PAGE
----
As of June 20, 2016 Methuen Police have used narcan on 65 people. Meaning Methuen is now on pace to have 15 or 20 more overdoses than last year. Of the 65 people Methuen officials used narcanon so far in 2016, three have died.

“And there are still six months to go in 2016,” Solomon added. “So, we are on track to have six deaths this year. That’s a 15% jump in overdose deaths. So, yeah, it’s not slowing down deaths, it’s not slowing down drug use, in fact the problem is getting worse. A lot worse.”


“When you look at those numbers in a small city like Methuen, it’s pretty bad. But, let me tell you the difference between this year and last year … and why those numbers are even worse than they seem.”

“Last year when we were using narcan on people, for the large majority of those addicts we only used one dose of narcan to revive them. This year we have already seen multiple cases where we are using two and three doses to revive them. That’s because the Fentanyl is so much more potent. Our average this year is already two doses per person, that’s staggering. And that doesn’t count the ones we can’t bring back because they are taking pure fentanyl. That simply can’t be reversed no matter what we do.”


Chief Solomon says that every officer in Methuen is trained on how to use narcan and there are at least two doses in every cruiser. Solomon also says that if the trend continues his department will have to spend a lot more money to stock three or four doses in each car.

Methuen police pay for the narcan doses out of their own budget, something that the chief says is starting to put a burden on Methuen taxpayers. He says that the department had to pay for six officers to be trained as instructors by the Department of Public Health, so that those officers could train the rest of his department at a lower cost.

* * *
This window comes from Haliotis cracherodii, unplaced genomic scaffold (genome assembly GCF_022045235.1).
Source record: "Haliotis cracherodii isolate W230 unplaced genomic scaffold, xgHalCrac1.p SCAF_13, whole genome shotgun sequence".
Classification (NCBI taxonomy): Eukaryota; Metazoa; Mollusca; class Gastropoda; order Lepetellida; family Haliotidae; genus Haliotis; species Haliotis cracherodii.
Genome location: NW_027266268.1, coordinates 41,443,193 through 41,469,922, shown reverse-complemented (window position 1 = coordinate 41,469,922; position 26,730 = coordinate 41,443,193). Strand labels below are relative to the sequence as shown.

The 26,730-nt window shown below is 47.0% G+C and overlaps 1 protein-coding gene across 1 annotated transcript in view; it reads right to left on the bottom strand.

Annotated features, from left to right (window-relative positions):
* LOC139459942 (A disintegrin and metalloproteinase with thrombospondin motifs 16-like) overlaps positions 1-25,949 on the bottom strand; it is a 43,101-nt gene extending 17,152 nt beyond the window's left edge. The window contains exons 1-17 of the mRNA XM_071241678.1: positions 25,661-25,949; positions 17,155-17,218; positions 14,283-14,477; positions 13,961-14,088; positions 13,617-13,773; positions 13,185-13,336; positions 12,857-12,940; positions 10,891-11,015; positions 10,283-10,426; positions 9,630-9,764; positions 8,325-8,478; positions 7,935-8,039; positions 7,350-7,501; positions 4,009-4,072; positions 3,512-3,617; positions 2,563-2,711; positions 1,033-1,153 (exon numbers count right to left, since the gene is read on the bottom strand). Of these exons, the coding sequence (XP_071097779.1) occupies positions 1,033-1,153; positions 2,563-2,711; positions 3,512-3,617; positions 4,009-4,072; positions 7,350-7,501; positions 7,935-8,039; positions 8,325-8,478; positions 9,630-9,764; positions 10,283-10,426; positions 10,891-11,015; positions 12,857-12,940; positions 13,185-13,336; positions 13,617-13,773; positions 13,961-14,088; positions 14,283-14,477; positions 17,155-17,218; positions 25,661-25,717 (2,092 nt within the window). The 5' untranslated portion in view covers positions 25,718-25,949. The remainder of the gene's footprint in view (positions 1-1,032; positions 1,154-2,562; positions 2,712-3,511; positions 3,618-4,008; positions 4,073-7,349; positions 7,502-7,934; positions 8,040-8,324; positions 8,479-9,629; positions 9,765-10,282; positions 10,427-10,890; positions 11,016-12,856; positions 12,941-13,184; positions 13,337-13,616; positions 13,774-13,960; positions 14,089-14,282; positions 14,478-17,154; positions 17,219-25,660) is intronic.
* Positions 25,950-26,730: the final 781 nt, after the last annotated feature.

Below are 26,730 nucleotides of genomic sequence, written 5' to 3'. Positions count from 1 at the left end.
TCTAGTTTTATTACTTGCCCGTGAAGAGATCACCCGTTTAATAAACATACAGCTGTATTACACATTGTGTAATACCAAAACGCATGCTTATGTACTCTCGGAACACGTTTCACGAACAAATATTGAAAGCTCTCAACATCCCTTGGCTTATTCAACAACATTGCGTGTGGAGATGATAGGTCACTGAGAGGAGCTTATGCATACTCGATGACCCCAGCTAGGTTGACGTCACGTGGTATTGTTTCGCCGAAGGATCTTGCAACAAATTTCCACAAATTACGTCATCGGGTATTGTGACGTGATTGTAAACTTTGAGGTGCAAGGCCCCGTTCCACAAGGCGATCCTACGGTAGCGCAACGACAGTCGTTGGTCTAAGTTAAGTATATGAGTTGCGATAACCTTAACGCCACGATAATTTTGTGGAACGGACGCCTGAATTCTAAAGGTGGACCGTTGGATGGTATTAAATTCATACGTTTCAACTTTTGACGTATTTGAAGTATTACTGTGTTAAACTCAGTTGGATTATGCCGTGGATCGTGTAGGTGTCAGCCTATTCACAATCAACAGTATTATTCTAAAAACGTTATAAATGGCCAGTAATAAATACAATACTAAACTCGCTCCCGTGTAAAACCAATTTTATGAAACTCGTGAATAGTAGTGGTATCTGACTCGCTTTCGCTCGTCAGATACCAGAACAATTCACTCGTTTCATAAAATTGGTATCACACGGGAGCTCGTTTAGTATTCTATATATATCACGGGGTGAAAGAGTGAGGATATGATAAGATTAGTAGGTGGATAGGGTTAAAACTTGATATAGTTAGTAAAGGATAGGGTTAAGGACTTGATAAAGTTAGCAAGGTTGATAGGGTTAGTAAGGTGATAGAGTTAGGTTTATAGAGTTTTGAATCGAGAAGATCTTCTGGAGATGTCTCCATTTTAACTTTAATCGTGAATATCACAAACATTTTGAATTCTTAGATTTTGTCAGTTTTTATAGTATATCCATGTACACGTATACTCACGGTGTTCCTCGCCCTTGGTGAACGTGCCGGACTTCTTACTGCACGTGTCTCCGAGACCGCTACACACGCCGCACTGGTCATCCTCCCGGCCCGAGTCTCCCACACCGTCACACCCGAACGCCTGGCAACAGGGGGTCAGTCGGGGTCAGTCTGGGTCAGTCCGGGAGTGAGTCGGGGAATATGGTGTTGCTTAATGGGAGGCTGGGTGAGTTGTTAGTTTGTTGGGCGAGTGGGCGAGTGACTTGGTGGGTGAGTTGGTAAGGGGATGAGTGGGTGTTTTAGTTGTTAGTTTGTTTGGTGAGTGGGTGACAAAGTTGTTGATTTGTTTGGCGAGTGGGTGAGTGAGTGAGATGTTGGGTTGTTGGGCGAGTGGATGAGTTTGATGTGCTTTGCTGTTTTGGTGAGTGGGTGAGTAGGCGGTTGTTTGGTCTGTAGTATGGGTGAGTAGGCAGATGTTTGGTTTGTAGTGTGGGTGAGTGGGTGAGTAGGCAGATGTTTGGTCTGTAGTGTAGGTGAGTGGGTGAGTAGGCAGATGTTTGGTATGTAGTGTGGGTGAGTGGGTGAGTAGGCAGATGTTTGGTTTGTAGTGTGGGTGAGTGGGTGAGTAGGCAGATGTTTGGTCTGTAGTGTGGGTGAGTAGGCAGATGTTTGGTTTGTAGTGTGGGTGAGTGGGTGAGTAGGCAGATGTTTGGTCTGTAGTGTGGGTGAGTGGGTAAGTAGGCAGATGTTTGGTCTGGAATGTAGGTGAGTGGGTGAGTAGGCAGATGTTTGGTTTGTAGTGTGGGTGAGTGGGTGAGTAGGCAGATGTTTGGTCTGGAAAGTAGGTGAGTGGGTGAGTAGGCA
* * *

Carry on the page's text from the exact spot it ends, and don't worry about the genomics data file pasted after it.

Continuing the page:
“It’s not just the immediate costs of the drug and the training that’s stretching our resources, just think about the man hours we are spending on people who have already overdosed and been narcanned several times before. When you look at 132 cases of narcan use last year, take into account that you have at least two police officers responding to each of those calls. Those officers spend anywhere from 30-45 minutes administering the narcan, getting them to the hospital, doing the paperwork, plus the fire department also responds, the officer on scene has to go to the hospital and works with our civilian clinician who also has to go to the hospital to work with the overdose patient.”

“Now, Tom, this will blow people’s minds. Not including the 132 people we have used narcan on, the hospitals have taken in over 400 individuals who were actively using, and we’ve placed 110 of them in treatment. The rest chose not to get treatment. Now, think of the man hours that takes away from us being able to respond to other calls. It’s very taxing on the department, and from the looks of things it’s only going to get worse. Our police officers, on top of everything else they have to do every day, are now becoming semi-medical professionals.”


“I want to say again, I fully support the use of narcan. I know we have saved many lives with it. I also think that if we can’t be honest about some of the negative consequences we are seeing on the streets and address those immediately, the problem is only going to get worse. That doesn’t benefit anyone.”

“Some people, especially politicians think they are solving the problem by making narcan available or helping get the price down. They aren’t solving anything. This is a temporary, emergency tool, just like a band-aid.”

“In order to get to a real solution they need to find a way to put these dealers away for life. They also need to stop the over-prescribing of narcotics that get people hooked in the first place. Far too many people start using heroin because they were over prescribed a narcotic by their doctor and are now addicted to a medication that does nothing for their pain. Once they realize that heroin is a thousand times cheaper than the medication their doctors prescribed, they become users and become hooked.”

“From there, it becomes fentanyl and then death. For far too many people we are only delaying the inevitable.”